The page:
i hate this episode.
i hate the way it’s set up.
it breaks so many basic episodic rules.
Do tell. Please rant at me. That was not sarcasm.
like i watched the full episode once and was bored to sleep.
it jumps here and there and DOES NOT FOLLOW THE PROPER SEQUENCE OF TIME FOR AN EPISODE.
what the fuck were they doing.
the first part of it was cute with the sheet and the ‘are you wearing any pants’ and all but then we get into this messy goop of working on the case and what? all the sudden we’re focusing on john’s blog now?
and then we’re crossing genres from mystery into fantasy? ….
i did like the molly hooper finally calling sherlock out scene, though.
but then you’ve lost me.
and what…what’s going on now.
i just had to pause it when john is all upset because he doesn’t know the intricate details of his friends sex life (even though they talked about this in the first episode)and i’m trying to figure out how this is relevant to the plot
and..what? character dev. with mrs. hudson all the suddem?
i …do not know.
YES. I agree with this. I know it’s an unpopular opinion, but I really, really do. NONE OF IT MADE ANY SENSE. If you focus so much on a character like they wanted to do with Adler, you damn well better make sure to write her properly, to have her actions and motivations make sense. Because if they don’t, the plot falls apart. Everything falls apart. Loads of people in that episode had to act in incomprehensible and non-sensical ways to keep it going.
Why doesn’t Mycroft tell Sherlock about the counterterrorism plot once he notices it might be relevant? Isn’t it totally counter-productive to let him walk into that ignorant of the wider repercussions? As far as I’m concerned, Mycroft is responsible for the screw up as well because HE DIDN’T TELL SHERLOCK EVERYTHING HE NEEDED TO KNOW.
John is concerned for Sherlock throughout that episode. Why does he leave Sherlock alone after he’s been drugged then? Obviously Adler somehow gained access to his room? How did John miss that? Why does he leave her alone with Sherlock later on when he knows that she attacked and drugged him the last time that happened? They just needed Adler to accomplish these things, get Sherlock alone etc. so somehow needed to make John incompetent and indifferent to Sherlock’s safety, when he was obsessing about that for the rest of the episode. Really bad, lazy writing that affected John’s characterization negatively.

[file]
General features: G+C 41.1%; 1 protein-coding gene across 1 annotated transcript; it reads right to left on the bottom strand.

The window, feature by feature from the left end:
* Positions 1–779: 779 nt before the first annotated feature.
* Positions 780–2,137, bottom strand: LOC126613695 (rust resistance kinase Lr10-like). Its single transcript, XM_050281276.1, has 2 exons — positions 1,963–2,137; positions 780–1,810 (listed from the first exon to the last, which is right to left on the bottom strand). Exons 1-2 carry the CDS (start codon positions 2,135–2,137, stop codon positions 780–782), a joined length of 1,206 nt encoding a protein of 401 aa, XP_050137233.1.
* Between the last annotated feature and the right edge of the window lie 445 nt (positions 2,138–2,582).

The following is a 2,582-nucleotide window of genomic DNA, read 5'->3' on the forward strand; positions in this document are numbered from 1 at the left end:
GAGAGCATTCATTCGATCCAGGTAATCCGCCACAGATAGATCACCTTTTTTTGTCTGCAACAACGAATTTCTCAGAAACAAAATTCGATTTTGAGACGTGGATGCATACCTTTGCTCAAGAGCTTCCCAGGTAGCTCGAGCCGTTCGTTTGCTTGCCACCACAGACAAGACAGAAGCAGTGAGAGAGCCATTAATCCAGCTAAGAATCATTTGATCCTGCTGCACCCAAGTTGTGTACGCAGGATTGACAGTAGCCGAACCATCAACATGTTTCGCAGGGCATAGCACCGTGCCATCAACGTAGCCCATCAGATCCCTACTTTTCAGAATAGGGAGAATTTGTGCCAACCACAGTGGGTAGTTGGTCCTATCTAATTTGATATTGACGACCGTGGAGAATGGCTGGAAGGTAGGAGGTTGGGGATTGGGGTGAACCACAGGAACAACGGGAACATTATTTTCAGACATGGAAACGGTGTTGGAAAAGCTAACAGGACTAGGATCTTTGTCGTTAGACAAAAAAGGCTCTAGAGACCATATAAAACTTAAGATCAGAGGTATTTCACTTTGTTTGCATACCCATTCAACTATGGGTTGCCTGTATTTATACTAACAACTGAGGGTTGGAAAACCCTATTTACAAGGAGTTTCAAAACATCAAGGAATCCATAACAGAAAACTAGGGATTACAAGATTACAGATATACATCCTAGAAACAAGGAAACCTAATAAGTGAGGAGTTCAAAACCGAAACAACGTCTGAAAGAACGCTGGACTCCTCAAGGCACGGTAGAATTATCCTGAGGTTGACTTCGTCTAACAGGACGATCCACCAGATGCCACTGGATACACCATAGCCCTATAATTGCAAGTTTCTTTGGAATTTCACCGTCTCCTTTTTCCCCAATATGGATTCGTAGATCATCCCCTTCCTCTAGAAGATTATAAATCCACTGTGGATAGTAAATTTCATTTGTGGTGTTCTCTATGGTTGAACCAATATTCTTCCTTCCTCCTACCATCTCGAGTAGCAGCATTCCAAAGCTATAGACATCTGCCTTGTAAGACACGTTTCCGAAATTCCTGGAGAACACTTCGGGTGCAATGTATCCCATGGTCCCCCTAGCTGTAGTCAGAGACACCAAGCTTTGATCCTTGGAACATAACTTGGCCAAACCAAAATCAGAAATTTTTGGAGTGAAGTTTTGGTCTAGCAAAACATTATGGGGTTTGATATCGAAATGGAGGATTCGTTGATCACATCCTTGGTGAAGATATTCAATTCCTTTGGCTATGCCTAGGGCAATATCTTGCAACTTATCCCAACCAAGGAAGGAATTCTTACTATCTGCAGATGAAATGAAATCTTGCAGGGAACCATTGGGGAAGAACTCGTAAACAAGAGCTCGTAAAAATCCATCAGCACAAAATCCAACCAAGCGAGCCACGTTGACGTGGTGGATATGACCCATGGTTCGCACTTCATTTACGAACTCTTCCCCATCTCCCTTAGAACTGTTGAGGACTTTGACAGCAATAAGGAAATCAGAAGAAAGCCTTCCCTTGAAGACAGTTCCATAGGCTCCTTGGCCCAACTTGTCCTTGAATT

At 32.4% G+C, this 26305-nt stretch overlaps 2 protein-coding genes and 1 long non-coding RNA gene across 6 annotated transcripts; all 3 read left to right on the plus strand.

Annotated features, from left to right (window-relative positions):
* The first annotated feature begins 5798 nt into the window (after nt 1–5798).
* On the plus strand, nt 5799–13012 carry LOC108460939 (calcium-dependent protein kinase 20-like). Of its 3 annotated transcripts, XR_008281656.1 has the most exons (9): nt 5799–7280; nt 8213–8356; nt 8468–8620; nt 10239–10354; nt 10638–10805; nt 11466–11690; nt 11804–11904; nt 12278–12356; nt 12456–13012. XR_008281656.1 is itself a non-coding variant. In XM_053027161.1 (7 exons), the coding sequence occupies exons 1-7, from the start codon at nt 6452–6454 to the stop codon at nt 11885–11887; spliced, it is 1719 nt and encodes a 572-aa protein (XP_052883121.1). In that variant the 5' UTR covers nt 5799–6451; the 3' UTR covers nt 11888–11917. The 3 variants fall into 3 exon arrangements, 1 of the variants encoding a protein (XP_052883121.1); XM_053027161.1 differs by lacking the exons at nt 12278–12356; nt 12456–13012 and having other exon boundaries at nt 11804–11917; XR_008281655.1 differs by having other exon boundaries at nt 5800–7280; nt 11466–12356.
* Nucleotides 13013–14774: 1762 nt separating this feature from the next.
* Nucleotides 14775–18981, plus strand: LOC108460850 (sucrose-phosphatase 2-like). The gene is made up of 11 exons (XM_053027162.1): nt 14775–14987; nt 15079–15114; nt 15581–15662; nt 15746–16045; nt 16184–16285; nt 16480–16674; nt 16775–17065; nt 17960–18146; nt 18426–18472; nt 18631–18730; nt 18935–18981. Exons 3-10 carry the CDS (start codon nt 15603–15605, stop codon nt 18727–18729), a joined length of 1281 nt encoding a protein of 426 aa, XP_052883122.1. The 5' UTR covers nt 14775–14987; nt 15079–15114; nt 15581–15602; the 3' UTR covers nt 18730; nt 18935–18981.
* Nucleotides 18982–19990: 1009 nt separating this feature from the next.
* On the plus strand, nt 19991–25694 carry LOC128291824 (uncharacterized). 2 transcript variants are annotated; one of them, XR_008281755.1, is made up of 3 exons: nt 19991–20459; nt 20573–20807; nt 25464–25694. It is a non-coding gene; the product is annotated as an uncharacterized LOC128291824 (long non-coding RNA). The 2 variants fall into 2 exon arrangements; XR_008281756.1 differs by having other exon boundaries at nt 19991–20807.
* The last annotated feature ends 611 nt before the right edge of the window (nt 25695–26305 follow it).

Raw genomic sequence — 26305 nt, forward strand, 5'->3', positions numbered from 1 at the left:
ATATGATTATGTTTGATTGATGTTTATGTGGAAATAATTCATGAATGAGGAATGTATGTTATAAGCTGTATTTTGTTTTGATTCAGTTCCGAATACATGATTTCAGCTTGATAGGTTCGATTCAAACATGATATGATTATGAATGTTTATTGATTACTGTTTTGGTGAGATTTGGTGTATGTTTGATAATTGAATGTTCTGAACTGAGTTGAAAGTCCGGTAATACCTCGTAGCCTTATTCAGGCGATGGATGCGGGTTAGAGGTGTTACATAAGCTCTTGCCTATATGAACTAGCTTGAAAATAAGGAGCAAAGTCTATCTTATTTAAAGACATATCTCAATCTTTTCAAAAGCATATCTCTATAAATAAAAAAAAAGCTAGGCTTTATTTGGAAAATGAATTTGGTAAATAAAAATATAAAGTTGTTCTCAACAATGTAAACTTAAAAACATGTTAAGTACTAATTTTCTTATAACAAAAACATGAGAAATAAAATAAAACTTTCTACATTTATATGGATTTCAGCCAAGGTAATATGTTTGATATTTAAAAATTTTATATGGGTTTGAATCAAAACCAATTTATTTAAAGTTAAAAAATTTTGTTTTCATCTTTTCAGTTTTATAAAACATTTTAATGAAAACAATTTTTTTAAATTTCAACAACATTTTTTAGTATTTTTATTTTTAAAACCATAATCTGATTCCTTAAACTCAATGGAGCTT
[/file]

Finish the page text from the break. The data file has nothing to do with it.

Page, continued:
Why does Sherlock “identify” Irene’s body? You mean to tell me that body was exactly the same as Adler’s? Was it a clone? And Sherlock somehow fell for the “smashed in face” ruse? Again with the making characters more clueless than they usually are to keep the (absurd) plot going.
Who is Irene Adler? I don’t know because the script didn’t bother to tell me. What does she want exactly? She was powerful and living a very comfortable life already, why risk that all on a scheme that she must know had a very probable risk of getting her killed? Why did she suddenly switch from dominatrix, blackmailer and con-woman to murderer and terrorist? That’s a big step to take. I’m not saying it’s impossible, I’m saying I would have liked some sort of motivation for it. Why make herself dependent on Moriarty, she must know he’s an unhinged mass murderer and her plan had many tricky parts with the potential to blow up in her face, as they eventually did? Also “Sherlocked”. Really? She was just there to be “snappy” in scenes and get reactions out of Sherlock, there was no coherent narrative for the character on her own. Pitiful, sexist writing.